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How to Build Relaxed Power in the Dressage Horse

How to Build Relaxed Power in the Dressage Horse


Whatever level of dressage training you have reached, your ultimate goal should be to create maximum impulsion, self-carriage, and expression to show off your horse’s natural paces.

So, how do you achieve this elusive way of going without losing relaxation?

In this article, we explore how to create that mark-earning relaxed power in the dressage horse.

What’s so important about relaxation in the dressage horse?

Relaxation in your horse is a crucial quality to develop if you want to be successful in dressage.

Relaxation should be the very first goal that you strive for from the very outset of your horse’s training.

Only when the horse is totally relaxed can you achieve dynamic swing through the back and an elastic contact, allowing you to develop the all-important impulsion, straightness, and collection.

The effect of tension on the dressage horse

Tension in the horse usually occurs when the rider tries to collect the horse and build more expression and activity in the steps.

When the horse becomes tense, he will tighten through his back and neck, making it impossible for you to connect the horse and develop engagement and self-carriage.

Problems with tension often begin in the warm-up when riders ask for too much carriage and collection too soon.

Preventing tension during the warm-up

The following warm-up tips apply to every horse and rider, from the most basic level right through to Grand Prix.

Tip #1

Always begin working in rising trot.

At this early stage in your warm-up, don’t be concerned if your horse falls onto his forehand and lacks self-carriage.

The idea at this early stage is to get the horse’s muscles loose and warm.

Tip #2

Pay close attention to straightness, and make sure that the horse is always moving on one track around circles and through turns.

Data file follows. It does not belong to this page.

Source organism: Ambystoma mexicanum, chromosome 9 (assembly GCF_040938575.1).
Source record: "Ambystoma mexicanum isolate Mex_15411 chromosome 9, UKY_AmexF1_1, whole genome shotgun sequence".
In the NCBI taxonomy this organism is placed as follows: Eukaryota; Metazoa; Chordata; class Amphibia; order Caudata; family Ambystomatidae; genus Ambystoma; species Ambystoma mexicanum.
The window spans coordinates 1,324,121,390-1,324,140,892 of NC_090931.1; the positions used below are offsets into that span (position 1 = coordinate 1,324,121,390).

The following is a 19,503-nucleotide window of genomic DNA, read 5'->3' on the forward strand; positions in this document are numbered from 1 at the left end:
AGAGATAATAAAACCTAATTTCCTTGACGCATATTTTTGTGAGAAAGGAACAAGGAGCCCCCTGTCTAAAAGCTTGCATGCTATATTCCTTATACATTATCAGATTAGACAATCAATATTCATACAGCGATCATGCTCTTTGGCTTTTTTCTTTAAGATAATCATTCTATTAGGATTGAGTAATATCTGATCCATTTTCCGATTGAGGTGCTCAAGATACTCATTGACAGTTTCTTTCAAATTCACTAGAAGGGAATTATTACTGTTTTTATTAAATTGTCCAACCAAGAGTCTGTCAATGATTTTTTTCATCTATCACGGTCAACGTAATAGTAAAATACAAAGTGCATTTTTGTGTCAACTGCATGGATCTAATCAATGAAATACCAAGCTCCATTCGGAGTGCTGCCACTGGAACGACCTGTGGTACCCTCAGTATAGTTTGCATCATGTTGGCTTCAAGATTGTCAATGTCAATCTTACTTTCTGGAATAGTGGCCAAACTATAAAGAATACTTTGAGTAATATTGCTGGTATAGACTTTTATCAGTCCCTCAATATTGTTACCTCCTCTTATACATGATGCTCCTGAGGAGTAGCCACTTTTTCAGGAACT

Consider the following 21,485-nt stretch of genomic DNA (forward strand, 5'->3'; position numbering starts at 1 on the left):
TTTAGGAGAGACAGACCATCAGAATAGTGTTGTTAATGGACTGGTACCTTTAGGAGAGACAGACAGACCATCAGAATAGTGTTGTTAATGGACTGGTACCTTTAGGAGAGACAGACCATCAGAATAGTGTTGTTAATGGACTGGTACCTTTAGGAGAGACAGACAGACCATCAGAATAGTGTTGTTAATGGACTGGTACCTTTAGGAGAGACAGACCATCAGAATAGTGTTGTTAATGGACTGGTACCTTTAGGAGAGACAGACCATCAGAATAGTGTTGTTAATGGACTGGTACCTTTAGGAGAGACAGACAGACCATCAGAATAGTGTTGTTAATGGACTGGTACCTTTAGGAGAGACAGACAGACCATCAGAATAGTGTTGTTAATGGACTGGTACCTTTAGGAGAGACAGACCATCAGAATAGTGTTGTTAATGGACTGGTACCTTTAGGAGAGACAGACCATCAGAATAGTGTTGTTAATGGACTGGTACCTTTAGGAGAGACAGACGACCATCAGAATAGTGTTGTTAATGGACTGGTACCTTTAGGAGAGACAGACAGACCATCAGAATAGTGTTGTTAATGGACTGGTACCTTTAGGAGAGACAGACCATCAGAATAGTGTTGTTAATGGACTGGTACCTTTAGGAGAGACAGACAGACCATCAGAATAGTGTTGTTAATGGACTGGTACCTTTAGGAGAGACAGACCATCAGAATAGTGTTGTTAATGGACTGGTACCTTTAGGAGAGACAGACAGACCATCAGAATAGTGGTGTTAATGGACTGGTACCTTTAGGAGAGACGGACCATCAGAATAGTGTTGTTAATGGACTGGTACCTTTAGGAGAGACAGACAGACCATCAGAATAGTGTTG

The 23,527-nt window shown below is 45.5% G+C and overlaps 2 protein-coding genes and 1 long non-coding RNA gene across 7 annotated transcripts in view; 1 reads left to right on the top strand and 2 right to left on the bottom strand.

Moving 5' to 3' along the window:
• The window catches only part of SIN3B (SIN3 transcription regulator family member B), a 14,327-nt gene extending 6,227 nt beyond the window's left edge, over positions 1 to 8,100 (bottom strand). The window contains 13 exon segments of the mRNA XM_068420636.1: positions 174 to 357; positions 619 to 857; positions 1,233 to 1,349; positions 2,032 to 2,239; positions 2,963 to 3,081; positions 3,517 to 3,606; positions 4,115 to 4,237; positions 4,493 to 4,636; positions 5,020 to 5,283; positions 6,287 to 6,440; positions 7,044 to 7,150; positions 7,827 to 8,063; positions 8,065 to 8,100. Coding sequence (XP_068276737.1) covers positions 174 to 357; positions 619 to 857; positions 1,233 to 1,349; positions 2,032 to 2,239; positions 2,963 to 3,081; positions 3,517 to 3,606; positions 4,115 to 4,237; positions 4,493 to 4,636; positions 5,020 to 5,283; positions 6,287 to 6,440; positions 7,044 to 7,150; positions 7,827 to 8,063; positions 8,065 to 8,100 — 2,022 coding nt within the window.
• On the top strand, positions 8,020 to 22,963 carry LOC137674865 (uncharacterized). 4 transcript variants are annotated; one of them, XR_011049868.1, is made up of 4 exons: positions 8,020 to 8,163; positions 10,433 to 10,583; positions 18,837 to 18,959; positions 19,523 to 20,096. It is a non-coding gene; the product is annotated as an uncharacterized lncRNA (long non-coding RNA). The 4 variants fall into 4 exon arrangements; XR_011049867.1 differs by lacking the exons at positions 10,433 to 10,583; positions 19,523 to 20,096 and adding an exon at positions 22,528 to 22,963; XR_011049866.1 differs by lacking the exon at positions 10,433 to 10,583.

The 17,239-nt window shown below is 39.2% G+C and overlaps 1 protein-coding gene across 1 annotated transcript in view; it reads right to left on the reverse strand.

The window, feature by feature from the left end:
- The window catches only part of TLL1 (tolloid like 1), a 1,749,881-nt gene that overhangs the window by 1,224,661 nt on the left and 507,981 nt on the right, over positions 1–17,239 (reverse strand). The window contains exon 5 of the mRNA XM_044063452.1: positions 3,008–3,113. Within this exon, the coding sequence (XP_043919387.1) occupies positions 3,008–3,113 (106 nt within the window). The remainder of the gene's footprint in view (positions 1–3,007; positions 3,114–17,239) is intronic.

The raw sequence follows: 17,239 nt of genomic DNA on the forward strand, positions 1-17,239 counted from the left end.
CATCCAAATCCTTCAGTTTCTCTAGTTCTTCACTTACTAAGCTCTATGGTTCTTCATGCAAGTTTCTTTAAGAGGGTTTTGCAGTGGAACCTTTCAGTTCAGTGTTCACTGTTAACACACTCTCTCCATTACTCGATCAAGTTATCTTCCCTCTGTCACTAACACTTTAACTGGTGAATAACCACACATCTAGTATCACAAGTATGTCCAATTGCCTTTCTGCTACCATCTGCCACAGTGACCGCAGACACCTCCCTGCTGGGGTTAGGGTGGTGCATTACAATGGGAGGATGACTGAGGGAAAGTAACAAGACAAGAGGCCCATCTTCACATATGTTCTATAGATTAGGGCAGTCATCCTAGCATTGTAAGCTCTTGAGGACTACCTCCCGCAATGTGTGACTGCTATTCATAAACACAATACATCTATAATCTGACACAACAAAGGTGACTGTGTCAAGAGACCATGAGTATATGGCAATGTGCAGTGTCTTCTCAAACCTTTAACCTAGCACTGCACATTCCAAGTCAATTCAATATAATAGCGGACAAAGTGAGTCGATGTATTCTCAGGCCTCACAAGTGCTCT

Use your outside aids to prevent the quarters from swinging out.

Tip #3

Ride the horse into a forward hand so that he’s working in a steady frame.

Don’t allow the reins to become loose or ride with a tight rein so that the horse comes behind the vertical.

Tip #4

Ride circles and curves, keeping the horse working into the outside rein and stretching forward through his neck into the contact.

Throughout this exercise, make sure that the horse maintains an equal inside bend through his body and neck on both reins.

Tip #5

While warming-up, you need to be confident that you can ask your horse to stretch down for the bit and open his frame whenever you ask.

You should be able to give a half-halt, lighten your contact, and push the horse on with your leg with the result that he follows the bit forward, round, and down.

Tip #6

Use lots of trot-canter and canter-trot transitions during your warm-up.

Until your horse can stay soft and consistent through his topline throughout the transitions, he’s not relaxed enough to begin working.

The horse should never shorten his neck or come behind the vertical during this phase of the warm-up.

Tip #7

Never rush your warm-up!

There’s no point in rushing to begin the more advanced exercises until the horse is fully relaxed and swinging through his back.

How long your warm-up takes will depend on your horse’s temperament, age, and whether he’s coming back from a long lay-off.

So, an experienced Grand Prix horse might take 15 minutes to warm-up, whereas a newly started four-year-old could take half an hour’s warm-up before he’s ready to start working towards more engagement. A newly-backed youngster may have the whole schooling session as a warm-up.

Beginning collected work

When the warm-up is finished, you’re ready to begin the more collected work.